By 1992, distribution had spread to Japan, where the treats were called Massi Pies (from the Japanese for marshmallow). The snack was still popular on its home turf. In the mid-1990s, the small town of Bell Buckle, Tennessee, put together a festival dedicated to celebrate the classic pairing of MoonPie and RC Cola. Events included a MoonPie toss. A decade earlier, the town of Oneonta, Alabama, had launched a MoonPie-eating contest after a local store accidentally ordered too many.
Nope, contrary to conspiracy opinion, MoonPies didn’t fall from the sky. Made in the USA for over 75 years, the MoonPie has a sweet history.
MODERN MARKETING AND PRODUCTION
Chattanooga Bakery revamped the MoonPie’s packaging in 1998. Its tagline was “The only one on the planet.” By this time additional coating flavors had been introduced, including banana, vanilla, and the seasonal variations lemon and cherry. The late 1990s also saw the introduction of a smaller version of the MoonPie called the Mini. These were packaged in boxes of six or 12 and intended for lunch boxes and other situations requiring a less substantial snack than the original.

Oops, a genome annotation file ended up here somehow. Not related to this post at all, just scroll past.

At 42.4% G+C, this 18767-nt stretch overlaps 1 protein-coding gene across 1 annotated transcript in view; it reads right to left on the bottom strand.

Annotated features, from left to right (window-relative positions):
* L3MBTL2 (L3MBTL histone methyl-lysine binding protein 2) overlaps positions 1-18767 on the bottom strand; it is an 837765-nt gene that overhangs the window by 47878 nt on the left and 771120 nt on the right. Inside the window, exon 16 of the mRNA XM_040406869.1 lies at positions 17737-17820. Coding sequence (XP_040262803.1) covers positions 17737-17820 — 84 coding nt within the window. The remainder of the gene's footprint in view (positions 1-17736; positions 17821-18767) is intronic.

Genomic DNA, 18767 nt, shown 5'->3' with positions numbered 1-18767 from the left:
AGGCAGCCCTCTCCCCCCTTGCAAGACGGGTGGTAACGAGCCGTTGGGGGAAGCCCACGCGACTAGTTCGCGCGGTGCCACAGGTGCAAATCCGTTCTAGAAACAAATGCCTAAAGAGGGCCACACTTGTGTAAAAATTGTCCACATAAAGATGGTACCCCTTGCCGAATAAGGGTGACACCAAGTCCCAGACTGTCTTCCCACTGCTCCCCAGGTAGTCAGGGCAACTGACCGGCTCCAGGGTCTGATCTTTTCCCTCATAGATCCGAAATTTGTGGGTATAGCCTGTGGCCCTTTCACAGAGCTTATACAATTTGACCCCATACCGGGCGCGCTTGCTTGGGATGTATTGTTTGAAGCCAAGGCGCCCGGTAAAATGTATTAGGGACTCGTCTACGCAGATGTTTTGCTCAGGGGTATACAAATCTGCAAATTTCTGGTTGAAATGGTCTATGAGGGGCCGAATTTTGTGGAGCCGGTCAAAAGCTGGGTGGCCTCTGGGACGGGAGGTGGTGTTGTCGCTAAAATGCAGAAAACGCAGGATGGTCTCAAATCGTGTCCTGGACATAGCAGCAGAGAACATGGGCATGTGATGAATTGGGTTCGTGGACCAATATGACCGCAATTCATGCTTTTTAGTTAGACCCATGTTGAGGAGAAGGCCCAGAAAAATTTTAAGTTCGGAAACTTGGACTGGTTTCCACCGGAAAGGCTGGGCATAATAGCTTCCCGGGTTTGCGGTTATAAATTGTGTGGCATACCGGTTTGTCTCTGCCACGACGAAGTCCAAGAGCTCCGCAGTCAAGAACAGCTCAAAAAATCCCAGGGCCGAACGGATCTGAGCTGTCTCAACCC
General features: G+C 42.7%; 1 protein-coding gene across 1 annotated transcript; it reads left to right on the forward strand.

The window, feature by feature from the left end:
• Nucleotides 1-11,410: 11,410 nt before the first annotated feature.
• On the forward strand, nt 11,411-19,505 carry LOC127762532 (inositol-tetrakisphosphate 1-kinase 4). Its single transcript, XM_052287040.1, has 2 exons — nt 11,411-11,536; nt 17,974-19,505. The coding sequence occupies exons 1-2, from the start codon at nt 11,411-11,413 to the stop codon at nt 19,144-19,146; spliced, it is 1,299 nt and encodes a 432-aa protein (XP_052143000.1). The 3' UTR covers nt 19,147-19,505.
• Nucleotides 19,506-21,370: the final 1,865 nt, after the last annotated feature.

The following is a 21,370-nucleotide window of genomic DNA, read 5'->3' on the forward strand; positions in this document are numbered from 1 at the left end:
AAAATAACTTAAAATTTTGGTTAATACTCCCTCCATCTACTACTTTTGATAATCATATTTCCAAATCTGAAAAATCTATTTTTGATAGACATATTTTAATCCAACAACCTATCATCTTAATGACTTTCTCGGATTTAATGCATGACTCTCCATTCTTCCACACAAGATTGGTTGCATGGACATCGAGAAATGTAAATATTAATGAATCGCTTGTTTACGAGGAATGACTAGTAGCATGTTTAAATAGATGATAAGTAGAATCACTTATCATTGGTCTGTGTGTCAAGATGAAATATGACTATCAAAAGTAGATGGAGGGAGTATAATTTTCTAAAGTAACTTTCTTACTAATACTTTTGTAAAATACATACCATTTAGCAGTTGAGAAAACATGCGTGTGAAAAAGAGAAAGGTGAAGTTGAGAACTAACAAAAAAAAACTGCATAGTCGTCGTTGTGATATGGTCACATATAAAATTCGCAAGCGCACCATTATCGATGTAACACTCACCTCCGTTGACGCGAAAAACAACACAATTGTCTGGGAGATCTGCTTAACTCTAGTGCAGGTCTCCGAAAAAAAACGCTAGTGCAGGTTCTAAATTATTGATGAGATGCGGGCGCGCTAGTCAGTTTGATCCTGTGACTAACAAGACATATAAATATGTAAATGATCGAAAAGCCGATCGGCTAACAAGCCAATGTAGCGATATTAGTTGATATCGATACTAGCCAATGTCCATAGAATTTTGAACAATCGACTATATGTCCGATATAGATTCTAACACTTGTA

The bakery was also promoting the items with such initiatives as free NASCAR trading cards. The MoonPie Rookie Dash for Cash awarded rookie drivers cash prizes for winning certain races, and consumers could also vie for cash by entering a drawing.
The process of modernizing the production line resulted in delayed shipments and tried customers’ patience, reported Magee. These were eventually sorted out, allowing production to reach new heights.
The humble, whimsical MoonPie captured the imagination of a number of authors over the years. In 2000 the Chattanooga Bakery helped promote a children’s book inspired by the treat (Jimmy Zangwow’s Out-of-This-World Moon-Pie Adventure ) by including its artwork on the MoonPie’s packaging.
Vanilla Raspberry Full Moons were introduced in 2001, featuring Smucker’s fruit filling next to the marshmallow inside the sandwich. Other fruit-filled sensations in the Full Moon line followed, such as apple-cinnamon.